The Youth Violence Commission was established with the recognition that tackling youth violence is the responsibility of all society. The commissioners are therefore comprised of MPs from across different political parties, in order to seek a genuine cross party consensus on solutions to address youth violence. The commissioners will be working alongside the commission’s academic and strategic partners to seek evidence based policy solutions, with the aim of ultimately getting each political party to sign up to the final report’s recommendations before the next General Election.
The Commission is supported by a joint collaboration of academics from The Open University and Warwick Policy Lab of Warwick in London, which is part of the University of Warwick. Our academic partners have conducted a range of primary research to support the Commission’s work. This has included developing and conducting a national survey of young people to find out about their experiences and views of violence, supporting a series of expert evidence sessions in Portcullis House, and gathering evidence from meetings with senior personnel in the Scottish Violence Reduction Unit. In addition to gathering data through primary research, our academics have reviewed the most relevant and recent studies on the subject of serious youth violence, and authored our interim and final reports that present the Commission’s key findings and policy recommendations.
The Youth Violence Commission published its detailed final report into Youth Violence in July 2020. Its executive Summary contains these words. The report itself is essential reading for anyone who wishes to engage in supporting young people, and understanding some of the social causes behind crimes of violence to which any of us can be victims. The Youth Violence Commission is chaired by MP Vicky Foxcroft and supported by a cross-party group of MPs. Its final report is the result of a joint collaboration between academics from the University of Warwick and The Open University. The Secretariat for the Commission is UK Youth. Many other groups and individuals have supported the Commission, details of whom can be found in Appendix A and B to the full report.
Some key passages:
“Serious violence has a devastating impact on the lives of countless young people across the UK, leaving deep and enduring scars on the families, friends and communities affected. While the magnitude of the effort needed to protect young people from serious violence cannot be underestimated, we believe there is cause for cautious optimism. In recent years, among the vast majority of the individuals and groups with whom the Youth Violence Commission (YVC) has had the privilege of engaging, there has been nothing short of a sea-change in the way serious violence is being understood and talked about.”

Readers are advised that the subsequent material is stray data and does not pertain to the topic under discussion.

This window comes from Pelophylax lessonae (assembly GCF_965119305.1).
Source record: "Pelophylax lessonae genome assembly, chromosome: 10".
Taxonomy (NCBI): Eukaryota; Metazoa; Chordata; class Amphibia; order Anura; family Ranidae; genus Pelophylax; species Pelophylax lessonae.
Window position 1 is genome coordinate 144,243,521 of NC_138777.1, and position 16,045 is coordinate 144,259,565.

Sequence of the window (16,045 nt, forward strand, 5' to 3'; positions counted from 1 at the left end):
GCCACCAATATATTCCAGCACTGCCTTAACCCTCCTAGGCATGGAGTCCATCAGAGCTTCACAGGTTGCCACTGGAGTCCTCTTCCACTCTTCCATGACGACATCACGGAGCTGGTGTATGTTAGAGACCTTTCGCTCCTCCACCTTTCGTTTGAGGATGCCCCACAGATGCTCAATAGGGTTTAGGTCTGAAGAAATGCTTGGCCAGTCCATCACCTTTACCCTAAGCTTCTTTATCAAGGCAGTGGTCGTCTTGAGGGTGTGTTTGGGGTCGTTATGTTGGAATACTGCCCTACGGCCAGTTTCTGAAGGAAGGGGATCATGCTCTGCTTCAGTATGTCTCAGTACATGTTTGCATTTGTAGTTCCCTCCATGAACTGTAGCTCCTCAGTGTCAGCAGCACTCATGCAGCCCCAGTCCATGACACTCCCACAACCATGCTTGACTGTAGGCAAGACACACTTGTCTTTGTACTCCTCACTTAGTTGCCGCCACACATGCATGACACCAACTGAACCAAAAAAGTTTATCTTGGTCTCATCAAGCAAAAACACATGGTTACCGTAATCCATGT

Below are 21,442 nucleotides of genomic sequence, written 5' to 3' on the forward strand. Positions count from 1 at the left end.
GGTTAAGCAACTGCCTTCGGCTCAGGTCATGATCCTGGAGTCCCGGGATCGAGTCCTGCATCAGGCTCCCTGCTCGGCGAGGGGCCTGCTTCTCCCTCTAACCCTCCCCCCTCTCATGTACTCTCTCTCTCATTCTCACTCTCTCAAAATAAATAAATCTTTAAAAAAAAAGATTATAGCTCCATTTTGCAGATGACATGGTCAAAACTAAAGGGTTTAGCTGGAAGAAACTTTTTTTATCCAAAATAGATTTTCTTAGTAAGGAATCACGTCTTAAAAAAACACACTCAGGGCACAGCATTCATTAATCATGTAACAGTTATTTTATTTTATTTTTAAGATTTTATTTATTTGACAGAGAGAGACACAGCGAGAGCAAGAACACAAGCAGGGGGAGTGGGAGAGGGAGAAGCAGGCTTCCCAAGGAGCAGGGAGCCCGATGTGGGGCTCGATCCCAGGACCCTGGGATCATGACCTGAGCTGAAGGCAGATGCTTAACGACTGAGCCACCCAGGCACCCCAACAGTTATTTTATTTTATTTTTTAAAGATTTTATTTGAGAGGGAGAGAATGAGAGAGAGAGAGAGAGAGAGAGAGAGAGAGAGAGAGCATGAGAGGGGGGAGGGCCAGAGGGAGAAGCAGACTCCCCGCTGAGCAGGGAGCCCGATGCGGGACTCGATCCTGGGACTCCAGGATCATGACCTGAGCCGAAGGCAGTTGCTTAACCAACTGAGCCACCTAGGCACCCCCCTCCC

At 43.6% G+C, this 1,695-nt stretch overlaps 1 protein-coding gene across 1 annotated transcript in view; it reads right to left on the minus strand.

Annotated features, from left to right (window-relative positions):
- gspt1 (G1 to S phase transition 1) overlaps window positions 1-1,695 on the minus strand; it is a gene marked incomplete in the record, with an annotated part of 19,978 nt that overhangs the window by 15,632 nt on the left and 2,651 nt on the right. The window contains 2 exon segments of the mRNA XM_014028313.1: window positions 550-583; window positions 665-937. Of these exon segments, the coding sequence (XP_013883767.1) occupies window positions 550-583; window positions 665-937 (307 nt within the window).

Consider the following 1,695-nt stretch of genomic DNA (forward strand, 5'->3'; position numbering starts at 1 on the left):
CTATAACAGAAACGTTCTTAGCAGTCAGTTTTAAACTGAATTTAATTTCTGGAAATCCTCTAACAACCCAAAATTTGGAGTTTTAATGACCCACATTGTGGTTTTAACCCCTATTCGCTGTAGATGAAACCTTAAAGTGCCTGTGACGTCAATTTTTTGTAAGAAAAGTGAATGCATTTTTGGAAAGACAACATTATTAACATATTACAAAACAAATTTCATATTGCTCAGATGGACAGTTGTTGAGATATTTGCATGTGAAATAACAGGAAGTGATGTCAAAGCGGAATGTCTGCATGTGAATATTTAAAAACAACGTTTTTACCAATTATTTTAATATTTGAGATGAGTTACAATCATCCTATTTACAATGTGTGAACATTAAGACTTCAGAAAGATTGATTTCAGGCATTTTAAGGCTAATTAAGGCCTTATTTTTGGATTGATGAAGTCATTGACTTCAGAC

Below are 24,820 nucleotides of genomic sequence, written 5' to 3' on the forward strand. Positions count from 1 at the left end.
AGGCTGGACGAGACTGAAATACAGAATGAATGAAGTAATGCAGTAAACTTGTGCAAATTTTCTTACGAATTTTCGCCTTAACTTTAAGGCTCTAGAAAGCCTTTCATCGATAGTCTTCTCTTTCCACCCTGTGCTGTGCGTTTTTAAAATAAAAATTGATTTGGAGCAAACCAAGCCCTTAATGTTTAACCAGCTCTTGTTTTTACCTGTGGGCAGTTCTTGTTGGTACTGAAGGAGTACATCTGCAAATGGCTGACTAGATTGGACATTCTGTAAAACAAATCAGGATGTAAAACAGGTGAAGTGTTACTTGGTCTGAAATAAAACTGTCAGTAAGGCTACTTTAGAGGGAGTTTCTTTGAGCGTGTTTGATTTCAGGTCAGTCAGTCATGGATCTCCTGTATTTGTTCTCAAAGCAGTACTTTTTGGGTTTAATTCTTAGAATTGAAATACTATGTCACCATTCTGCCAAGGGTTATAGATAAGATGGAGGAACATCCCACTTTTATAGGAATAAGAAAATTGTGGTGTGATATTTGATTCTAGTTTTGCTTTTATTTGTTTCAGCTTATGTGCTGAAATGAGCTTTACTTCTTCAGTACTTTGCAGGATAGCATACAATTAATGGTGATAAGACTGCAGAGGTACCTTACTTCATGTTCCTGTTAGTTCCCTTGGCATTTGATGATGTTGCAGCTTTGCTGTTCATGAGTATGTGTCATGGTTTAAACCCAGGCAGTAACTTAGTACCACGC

Many readers will be all too familiar with the narrative that has increasingly dominated discussions among those working to reduce serious violence: the ‘public health approach’. For the YVC, these are not empty words. This shift in understanding opens up huge potential for fundamental change in the way we understand and respond to serious violence.
The evidence provided to the Commission over the last three years has often forced us to switch our focus, from the violence perpetrated by young people, to the shocking levels of serious violence and mistreatment inflicted on these same young people throughout their lives.
Far too many young people have seen their own friends stabbed to death. Others have had to endure the crushing experience of seeing their own mothers being brutally and repeatedly attacked in their homes or have been the victims of domestic violence themselves. In addition, many grow up surrounded by stark levels of deprivation, insecurity and adverse early-life experiences that have left them suffering from severe trauma, which too often goes overlooked and unaddressed.
Their recommendations are as follows:
The Commission welcomes the Government’s decision to support and invest in regional Violence Reduction Units (VRUs). Our utmost concern is that the recently established VRUs are given the best possible opportunity to succeed in bringing together and implementing genuine, holistic, public health approaches to reducing serious violence. To this end, the Commission’s central recommendations are as follows:
Violence Reduction Units
We hope that the YVC’s findings and recommendations will provide welcome support to each of the regional VRUs in their task of driving forward genuine public health approaches to reducing serious violence. While the size of this task should not be underestimated, it is one we are confident can be met, provided that the political will exists to drive forward the Commission’s recommendations.
House of Commons Home Affairs Committee Serious Youth Violence Sixteenth Report of Session 31 July 2019
(HC106) Government Response to House of Commons Home Affairs Committee: Serious Youth Violence – Sixteenth Report of Session 2017-2019